This requires us to struggle against our former habits and desires. In reality, these things have lost their power over us. But victory does not come to us automatically. We must claim this victory by faith, like the Israelites when they entered the promised land. In Joshua 1:2,3 God said to Joshua, “Moses my servant is dead. Now then, you and all these people, get ready to cross the Jordan River into the land I am about to give to them–to the Israelites. I will give you every place where you set your foot, as I promised Moses.” God said he was giving them the land. But it was not without struggle. They had to put their feet onto enemy territory. They had to claim the promised land one step at a time. It was their act of faith. With the same kind of faith, we must also claim victory over sin and new life in God through Christ.
The practical expression of this faith is explained well in verses 12-14. Look at verse 12. “Therefore do not let sin reign in your mortal body so that you obey its evil desires.” Like a defeated boxer, sin wants to get back into the ring and have another chance to reign. But we must not let sin reign. We must claim Christ’s victory over sin by faith constantly. We must be vigilant against the sneaky power of sin. We must be clear about small sins that don’t seem to be so serious.
Look at verse 13. “Do not offer the parts of your body to sin, as instruments of wickedness, but rather offer yourselves to God, as those who have been brought from death to life; and offer the parts of your body to him as instruments of righteousness.” We must see our bodies as living sacrifices to be offered to God, day by day. In America, how we use our fingers is really important. Some use their fingers to press the TV remote, video game controller, or computer mouse to enjoy sin vicariously. We must offer our fingers to type Bible study material or dial the telephone to call Bible students. Some use their eyes to indulge in ungodly mental fantasies. They must use their eyes to read the word of God. Some use their feet to travel to places of promiscuity. We must use our feet to travel to foreign lands as missionaries. We must offer the parts of our body to God as instruments of righteousness.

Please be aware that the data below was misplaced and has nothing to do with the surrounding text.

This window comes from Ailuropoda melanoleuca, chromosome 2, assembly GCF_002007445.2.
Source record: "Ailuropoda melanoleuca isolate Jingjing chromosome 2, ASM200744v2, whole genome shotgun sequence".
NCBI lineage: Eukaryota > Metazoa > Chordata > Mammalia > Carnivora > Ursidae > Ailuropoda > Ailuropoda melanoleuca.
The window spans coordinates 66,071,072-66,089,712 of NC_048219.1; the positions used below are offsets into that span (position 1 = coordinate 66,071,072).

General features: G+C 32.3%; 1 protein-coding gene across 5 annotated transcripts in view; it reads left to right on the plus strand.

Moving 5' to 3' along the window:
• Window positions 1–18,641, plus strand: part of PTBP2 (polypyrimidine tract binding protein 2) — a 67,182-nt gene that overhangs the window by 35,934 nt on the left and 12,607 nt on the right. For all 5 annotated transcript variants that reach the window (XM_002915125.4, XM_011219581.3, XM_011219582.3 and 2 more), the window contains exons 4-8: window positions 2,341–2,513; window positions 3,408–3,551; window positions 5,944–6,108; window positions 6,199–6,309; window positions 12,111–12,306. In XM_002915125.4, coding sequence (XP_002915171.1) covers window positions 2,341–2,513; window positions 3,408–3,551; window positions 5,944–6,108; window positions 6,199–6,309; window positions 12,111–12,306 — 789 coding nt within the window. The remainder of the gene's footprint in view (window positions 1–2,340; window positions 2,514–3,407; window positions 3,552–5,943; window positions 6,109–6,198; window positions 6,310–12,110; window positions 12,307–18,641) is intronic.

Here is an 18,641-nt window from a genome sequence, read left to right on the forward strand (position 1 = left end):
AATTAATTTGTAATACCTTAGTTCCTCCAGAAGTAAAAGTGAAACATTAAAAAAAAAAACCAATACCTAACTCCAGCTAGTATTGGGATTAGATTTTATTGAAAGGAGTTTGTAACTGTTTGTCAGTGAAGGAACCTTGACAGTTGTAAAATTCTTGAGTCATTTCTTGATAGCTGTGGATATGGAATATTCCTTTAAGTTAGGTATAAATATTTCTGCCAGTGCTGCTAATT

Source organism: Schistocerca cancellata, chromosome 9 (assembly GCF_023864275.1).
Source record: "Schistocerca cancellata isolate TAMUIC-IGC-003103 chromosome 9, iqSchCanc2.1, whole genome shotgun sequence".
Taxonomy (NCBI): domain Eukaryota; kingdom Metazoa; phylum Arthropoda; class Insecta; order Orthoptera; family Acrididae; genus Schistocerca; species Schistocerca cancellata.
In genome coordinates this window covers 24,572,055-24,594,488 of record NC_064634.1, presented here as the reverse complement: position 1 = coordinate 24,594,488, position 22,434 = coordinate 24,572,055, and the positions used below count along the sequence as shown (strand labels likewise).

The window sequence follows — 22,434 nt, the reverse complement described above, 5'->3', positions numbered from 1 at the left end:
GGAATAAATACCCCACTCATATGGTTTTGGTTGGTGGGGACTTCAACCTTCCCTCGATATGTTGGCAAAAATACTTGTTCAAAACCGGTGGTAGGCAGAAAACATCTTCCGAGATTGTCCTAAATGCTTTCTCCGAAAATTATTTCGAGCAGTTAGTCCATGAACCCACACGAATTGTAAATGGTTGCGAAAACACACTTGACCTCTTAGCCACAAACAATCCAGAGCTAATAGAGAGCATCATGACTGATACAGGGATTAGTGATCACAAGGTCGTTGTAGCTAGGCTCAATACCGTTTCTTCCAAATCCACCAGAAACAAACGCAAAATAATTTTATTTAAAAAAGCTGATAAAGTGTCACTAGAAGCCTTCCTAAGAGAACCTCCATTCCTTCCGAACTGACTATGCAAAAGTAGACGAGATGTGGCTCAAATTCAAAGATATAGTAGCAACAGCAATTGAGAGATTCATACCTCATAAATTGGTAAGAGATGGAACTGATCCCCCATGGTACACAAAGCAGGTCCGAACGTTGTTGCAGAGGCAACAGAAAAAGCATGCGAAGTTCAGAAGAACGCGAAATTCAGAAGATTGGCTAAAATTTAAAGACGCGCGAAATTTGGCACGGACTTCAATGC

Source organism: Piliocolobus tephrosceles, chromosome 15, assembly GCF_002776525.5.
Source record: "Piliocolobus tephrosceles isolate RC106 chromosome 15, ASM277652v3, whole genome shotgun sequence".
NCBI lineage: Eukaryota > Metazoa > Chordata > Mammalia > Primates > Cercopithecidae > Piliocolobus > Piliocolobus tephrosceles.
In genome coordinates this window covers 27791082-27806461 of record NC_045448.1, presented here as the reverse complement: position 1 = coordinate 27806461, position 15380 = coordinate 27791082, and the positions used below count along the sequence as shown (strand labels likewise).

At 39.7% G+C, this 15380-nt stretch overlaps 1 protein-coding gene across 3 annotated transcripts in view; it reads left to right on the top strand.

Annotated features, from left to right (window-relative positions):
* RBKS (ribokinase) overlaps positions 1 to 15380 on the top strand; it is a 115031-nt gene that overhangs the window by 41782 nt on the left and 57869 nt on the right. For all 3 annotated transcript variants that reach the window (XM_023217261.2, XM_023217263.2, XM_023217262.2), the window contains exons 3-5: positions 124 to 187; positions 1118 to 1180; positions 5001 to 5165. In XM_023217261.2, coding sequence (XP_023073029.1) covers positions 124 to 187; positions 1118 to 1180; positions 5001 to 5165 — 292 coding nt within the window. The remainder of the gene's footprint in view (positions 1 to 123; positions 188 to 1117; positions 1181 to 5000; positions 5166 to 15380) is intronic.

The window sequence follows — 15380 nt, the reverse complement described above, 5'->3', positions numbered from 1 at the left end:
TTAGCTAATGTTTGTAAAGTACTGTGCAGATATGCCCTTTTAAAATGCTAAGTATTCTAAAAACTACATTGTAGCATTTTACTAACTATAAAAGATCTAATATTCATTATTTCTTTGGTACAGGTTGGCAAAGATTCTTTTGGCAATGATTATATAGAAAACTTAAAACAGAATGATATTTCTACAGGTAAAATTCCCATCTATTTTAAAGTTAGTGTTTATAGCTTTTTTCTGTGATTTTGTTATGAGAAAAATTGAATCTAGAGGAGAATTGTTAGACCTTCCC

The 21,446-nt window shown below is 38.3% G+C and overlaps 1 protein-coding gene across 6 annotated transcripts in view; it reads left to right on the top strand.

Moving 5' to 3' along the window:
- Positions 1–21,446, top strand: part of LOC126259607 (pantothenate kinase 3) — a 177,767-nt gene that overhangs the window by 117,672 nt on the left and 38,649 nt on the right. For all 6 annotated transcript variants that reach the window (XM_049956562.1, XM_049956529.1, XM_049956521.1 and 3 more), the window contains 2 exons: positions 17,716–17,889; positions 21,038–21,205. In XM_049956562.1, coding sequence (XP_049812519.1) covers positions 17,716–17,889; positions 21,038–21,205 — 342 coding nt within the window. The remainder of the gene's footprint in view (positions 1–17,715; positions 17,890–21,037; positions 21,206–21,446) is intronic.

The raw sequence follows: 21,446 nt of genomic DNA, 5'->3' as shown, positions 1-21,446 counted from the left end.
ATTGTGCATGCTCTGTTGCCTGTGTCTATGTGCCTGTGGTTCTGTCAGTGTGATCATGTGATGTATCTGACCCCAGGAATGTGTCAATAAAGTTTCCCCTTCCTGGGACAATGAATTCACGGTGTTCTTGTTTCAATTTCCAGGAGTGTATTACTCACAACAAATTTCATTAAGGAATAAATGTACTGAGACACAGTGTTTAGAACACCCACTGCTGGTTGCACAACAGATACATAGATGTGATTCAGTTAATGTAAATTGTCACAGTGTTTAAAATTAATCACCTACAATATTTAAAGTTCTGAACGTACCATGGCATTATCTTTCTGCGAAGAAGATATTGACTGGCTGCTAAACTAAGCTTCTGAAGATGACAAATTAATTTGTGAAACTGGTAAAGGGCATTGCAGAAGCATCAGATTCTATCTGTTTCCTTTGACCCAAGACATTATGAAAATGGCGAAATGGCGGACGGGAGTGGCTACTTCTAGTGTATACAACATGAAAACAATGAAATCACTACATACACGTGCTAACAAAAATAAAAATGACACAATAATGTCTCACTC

As we do so, we must have the attitude of one who has been brought from death to life. This means that we must acknowledge our Lord Jesus Christ as our Savior and the one worthy of our life sacrifice. In Dumas’ novel, “The Count of Monte Cristo,” Edmond Dantes is falsely imprisoned. By the help of a good shepherd, he gains freedom and lands on a remote island. There he meets a band of pirates and is forced, as a matter of his own survival, to have a duel with one of them to the death. Dantes wins the battle; he is in a position to slay his opponent. But he does not. He spares the man’s life. Then this man surrenders his life to Dantes and becomes his lifelong servant. It is because he thought his life was no longer his, but it belonged to Dantes. Christ Jesus has brought us from death to life. We must offer our new lives to him in deep gratitude and wholehearted appreciation.